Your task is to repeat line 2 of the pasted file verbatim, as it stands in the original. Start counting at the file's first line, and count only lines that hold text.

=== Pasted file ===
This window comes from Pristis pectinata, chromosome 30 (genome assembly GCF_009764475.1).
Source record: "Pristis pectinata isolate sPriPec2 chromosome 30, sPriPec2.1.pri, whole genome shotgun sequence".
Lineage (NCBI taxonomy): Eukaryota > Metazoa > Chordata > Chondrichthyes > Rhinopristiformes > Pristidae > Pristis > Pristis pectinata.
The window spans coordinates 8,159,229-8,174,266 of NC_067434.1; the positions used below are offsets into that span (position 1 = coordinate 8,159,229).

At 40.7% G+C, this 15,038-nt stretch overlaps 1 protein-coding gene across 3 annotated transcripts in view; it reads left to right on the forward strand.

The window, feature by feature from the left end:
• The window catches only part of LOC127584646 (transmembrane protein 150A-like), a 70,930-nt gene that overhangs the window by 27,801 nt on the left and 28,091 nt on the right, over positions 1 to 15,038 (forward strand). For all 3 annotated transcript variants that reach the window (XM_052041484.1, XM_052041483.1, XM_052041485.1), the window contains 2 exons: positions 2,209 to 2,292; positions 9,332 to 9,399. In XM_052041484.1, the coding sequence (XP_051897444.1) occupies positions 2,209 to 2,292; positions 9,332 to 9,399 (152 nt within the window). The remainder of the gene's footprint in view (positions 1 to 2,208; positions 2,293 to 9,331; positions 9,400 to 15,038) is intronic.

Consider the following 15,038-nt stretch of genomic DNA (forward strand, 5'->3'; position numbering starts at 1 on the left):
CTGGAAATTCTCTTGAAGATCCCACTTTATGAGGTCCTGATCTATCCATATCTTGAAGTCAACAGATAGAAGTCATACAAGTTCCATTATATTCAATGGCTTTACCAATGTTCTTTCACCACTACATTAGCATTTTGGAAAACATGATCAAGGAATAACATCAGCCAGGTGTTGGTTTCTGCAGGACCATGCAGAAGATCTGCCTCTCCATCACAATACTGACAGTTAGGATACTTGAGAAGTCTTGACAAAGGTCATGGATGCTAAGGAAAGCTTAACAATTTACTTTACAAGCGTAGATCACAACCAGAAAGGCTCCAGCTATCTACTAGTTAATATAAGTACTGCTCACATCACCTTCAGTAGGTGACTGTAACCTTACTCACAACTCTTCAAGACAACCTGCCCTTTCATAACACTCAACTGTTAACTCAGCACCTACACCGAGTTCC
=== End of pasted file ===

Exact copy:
Source record: "Pristis pectinata isolate sPriPec2 chromosome 30, sPriPec2.1.pri, whole genome shotgun sequence".